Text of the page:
« s'il faut traîner des casseroles alors tous peuvent reprendre les anciennes casseroles et les faire traîner à nouveau”, which translates as:
«  if we must be haunted by a scandal - then all of us can drag up past scandals all over again.”
This is the meaning that I have preferred but other translators stick more closely with the word "saucepan" and see it as an insult for  a woman as a mere receptacle, perhaps more particularly apt for a prostitute. 
11)  Il s'en fallait de peu, mon cher, que cett' putain ne fût ta mère.  This line puzzles me. If the father of the middle class young man whom Brassens is addressing had had sex outside his marriage, the son cold have been close to having a different belle-mère/stepmother  There is little danger of mothers being wrongly attributed as fathers traditionally are.  The Ancient Greek poet, Homer had the line “…they tell me that I am the son of Odysseus, but it is a wise child that knows his own father.  Shakespeare had the line in the Merchant of Venice Act 2 Scene 2:It is a wise father that knows his on child.”  Even in this age of gender equality, it is difficult to adapt it to “It is a wise child who knows its own mother”, as Brassens seems to imply.

Sunday, 4 June 2017

Le bistro- unflattering description of a favourite meeting place

We know the name and location of the bistro that Brassens describes in this song.  It is called "Aux Sportifs Réunis" and it is situated opposite the "parc Georges Brassens" (Paris 15e)  Below is a photo:



It was owned by  Yanek (Jean) Walczak. He was originally a miner and took up boxing in his youth.  During the Occupation, he won the title of amateur light-weight champion.  He became a professional boxer in 1947 and the peak of his achievement was winning was winning the welter-weight championship of France. He fought the best in the world. In 1948, he fought his friend the legendary Marcel  Cerdan for the French Middle weight title but was knocked out.  He had fights in the U.S. and fought the greatest boxer in the world, Sugar Ray Robinson three times in 1950-1951.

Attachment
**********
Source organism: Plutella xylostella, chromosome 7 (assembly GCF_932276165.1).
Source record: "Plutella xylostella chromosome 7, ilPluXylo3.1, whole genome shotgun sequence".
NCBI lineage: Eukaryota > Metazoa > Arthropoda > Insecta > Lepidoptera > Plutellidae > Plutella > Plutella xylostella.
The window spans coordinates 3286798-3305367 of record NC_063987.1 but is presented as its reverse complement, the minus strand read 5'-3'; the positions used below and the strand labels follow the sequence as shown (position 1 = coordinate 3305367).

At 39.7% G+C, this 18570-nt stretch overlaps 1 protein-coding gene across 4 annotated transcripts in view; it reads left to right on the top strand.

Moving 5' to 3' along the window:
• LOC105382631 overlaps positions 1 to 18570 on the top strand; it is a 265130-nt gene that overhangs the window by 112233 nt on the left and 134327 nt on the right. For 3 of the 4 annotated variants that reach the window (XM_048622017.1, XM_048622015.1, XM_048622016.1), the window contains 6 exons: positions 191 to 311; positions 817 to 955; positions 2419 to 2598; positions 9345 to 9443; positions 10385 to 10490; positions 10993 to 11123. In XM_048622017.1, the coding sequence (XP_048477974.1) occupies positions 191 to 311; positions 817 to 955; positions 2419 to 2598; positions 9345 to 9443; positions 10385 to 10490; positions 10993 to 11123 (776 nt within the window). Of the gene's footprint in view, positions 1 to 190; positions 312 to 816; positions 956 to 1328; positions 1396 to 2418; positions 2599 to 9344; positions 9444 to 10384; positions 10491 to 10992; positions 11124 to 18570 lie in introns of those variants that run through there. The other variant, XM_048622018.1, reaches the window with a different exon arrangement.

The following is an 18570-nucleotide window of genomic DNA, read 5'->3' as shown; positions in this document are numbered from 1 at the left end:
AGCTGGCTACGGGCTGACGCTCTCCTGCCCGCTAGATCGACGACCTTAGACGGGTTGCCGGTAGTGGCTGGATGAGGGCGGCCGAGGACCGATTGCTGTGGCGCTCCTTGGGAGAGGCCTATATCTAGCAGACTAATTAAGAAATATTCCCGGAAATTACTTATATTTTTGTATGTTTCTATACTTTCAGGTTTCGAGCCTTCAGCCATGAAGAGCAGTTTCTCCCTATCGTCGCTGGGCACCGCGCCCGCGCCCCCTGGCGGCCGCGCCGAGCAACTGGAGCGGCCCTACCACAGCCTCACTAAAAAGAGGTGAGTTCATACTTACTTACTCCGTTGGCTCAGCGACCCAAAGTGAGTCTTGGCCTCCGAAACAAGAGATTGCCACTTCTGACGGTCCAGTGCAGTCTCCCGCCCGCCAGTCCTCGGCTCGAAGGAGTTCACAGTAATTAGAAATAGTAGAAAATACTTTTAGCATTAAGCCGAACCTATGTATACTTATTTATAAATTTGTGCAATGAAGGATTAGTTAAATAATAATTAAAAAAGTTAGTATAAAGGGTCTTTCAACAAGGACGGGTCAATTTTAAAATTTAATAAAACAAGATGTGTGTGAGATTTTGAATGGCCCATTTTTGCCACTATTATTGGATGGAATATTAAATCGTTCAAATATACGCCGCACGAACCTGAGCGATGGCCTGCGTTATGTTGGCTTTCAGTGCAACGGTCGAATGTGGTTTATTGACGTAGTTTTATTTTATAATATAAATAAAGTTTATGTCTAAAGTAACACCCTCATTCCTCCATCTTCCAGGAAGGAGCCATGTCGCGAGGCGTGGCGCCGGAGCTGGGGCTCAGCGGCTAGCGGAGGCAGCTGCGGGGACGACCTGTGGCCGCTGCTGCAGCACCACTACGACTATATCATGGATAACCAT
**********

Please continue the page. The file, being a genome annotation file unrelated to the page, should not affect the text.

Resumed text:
After Robinson knocked him out in June 1951 Walczak retired from the ring and opened his restaurant in Paris. It was a place where he could meet up with his friends locally. The bistrot was frequented by famous personalities, including Edith Piaf and Georges Brassens, who lived close by in this unfashionable quarter.  His son tells us that his father was a well-liked host, who always enjoyed a good laugh.

It is said that Brassens was no longer welcome at 
"Aux Sportifs Réunis" after publishing "Le bistrot" in 1960, but that is perhaps only the natural conclusion that anyone would make after hearing the song.  This may not be true, however, and evidence will be provided later in this post.





Le Bistrot

Dans un coin pourri
Du pauvre Paris,(1)
Sur une place,
L'est un vieux bistrot
Tenu par un gros
Dégueulasse.

Si t'as le bec fin,
S'il te faut du vin
D’ première classe,
Va boire à Passy,
Le nectar d'ici
Te dépasse.

Mais si t'as l'gosier
Qu'une armure d'acier
Matelasse,
Goûte à ce velours,
Ce petit bleu(2), lourd
De menaces.

Tu trouveras là,
La fine fleur de la
Populace,
Tous les marmiteux(3),
Les calamiteux (4)
De la place,

Qui viennent en rang,
Comme des harengs,
Voir en face
La belle du bistrot,
La femme à ce gros
Dégueulasse.


Que je boive à fond
L'eau de toutes les fon-
-taines Wallace,
Si dès aujourd'hui
Tu n'es pas séduit
Par la grâce

De cette jolie fée (5)
Qui, d'un bouge, a fait